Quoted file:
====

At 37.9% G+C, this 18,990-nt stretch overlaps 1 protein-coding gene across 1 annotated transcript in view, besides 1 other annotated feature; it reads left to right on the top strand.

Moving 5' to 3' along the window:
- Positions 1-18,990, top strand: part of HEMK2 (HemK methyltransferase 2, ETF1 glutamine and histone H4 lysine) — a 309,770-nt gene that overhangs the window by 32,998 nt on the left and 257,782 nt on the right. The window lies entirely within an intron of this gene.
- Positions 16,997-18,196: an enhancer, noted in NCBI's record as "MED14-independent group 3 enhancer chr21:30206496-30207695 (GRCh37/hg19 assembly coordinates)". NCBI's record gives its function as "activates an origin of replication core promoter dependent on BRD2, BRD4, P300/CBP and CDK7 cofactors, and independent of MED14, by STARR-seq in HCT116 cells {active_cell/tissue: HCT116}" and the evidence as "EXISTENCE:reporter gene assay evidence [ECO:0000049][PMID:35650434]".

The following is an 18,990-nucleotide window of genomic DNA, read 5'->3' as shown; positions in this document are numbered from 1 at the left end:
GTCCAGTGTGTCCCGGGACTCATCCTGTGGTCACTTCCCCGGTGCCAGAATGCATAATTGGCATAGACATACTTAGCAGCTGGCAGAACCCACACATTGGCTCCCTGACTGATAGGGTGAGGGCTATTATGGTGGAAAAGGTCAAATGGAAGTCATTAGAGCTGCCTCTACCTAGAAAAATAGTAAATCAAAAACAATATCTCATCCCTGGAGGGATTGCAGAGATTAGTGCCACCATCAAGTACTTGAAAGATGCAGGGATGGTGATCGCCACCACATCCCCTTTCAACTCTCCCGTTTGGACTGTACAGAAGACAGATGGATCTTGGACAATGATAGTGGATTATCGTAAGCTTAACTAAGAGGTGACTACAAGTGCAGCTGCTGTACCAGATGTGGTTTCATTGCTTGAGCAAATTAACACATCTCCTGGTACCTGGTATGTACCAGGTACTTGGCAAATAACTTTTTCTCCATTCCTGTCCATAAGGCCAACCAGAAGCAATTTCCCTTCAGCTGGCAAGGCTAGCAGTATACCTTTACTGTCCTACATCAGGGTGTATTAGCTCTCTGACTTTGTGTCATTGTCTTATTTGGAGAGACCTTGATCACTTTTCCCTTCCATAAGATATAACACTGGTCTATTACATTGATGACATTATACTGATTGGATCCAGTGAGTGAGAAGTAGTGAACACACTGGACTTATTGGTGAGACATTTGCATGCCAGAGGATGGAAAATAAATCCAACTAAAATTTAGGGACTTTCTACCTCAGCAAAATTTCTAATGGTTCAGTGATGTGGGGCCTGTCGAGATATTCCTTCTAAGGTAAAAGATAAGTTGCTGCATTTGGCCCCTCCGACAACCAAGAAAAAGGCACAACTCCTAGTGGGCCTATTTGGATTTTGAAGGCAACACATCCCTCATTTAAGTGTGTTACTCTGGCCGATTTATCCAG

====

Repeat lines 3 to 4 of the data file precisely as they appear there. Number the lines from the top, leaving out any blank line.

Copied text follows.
- Positions 1-18,990, top strand: part of HEMK2 (HemK methyltransferase 2, ETF1 glutamine and histone H4 lysine) — a 309,770-nt gene that overhangs the window by 32,998 nt on the left and 257,782 nt on the right. The window lies entirely within an intron of this gene.
- Positions 16,997-18,196: an enhancer, noted in NCBI's record as "MED14-independent group 3 enhancer chr21:30206496-30207695 (GRCh37/hg19 assembly coordinates)". NCBI's record gives its function as "activates an origin of replication core promoter dependent on BRD2, BRD4, P300/CBP and CDK7 cofactors, and independent of MED14, by STARR-seq in HCT116 cells {active_cell/tissue: HCT116}" and the evidence as "EXISTENCE:reporter gene assay evidence [ECO:0000049][PMID:35650434]".